In this Issue
Founded in 1888, the American Folklore Society exists to further the discipline of folklore studies, to improve the professional well-being of its members, and to increase the respect given to diverse cultures and their traditions. Society members publish scholarly articles, in-depth manuscripts and engaging exhibition catalogues. They produce award-winning documentary films and recordings, as well as nationally recognized radio programs. The educational and theoretical questions raised by its members positions the Society at the leading edge of contemporary cultural issues and establishes folklore as a primary field of humanistic inquiry.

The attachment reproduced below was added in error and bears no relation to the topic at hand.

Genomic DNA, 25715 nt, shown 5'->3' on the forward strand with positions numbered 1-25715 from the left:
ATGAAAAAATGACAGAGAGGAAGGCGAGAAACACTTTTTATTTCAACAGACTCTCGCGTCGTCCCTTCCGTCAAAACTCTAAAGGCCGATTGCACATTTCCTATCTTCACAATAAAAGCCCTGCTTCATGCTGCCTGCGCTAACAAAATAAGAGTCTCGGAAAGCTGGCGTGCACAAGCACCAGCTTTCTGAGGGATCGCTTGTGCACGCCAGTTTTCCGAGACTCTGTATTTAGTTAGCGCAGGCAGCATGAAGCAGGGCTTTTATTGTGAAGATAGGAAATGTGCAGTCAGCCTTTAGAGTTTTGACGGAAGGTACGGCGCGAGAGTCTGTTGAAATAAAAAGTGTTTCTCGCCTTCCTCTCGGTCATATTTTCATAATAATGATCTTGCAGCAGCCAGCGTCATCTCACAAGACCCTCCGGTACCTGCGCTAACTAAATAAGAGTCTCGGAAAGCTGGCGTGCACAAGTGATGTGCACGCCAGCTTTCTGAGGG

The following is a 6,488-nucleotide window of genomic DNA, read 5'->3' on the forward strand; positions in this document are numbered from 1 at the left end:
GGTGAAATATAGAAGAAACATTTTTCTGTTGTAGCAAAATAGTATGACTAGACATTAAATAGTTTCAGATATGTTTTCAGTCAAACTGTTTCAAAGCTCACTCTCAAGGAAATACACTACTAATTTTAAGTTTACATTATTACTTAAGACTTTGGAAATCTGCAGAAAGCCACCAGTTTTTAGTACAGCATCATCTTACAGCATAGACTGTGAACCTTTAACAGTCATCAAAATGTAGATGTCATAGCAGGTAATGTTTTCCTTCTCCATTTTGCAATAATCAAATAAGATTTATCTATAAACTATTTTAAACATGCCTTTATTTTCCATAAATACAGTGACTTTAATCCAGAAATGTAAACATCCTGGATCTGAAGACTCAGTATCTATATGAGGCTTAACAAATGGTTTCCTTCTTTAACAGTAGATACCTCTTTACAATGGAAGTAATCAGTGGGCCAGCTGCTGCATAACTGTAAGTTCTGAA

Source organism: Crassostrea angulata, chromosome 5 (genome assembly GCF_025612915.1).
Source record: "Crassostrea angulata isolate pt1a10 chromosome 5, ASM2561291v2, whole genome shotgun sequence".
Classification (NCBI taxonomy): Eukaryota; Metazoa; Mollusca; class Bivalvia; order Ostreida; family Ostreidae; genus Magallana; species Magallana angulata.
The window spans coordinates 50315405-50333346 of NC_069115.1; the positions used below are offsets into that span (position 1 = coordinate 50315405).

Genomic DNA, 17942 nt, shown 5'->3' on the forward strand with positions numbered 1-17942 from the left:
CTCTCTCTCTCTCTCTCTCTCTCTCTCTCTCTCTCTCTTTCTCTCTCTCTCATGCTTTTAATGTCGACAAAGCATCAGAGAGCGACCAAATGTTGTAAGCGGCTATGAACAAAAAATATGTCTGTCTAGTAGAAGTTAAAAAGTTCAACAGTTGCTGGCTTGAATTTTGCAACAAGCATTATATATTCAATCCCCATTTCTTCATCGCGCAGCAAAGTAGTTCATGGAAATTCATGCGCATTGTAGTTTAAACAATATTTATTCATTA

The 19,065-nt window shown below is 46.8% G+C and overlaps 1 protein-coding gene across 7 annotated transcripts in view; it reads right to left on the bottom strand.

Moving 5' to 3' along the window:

published byAmerican Folklore Society
viewing issueVolume 129, Number 513, Summer 2016
Table of Contents
A Comparative Study of Performers of the
- pp. 288-296
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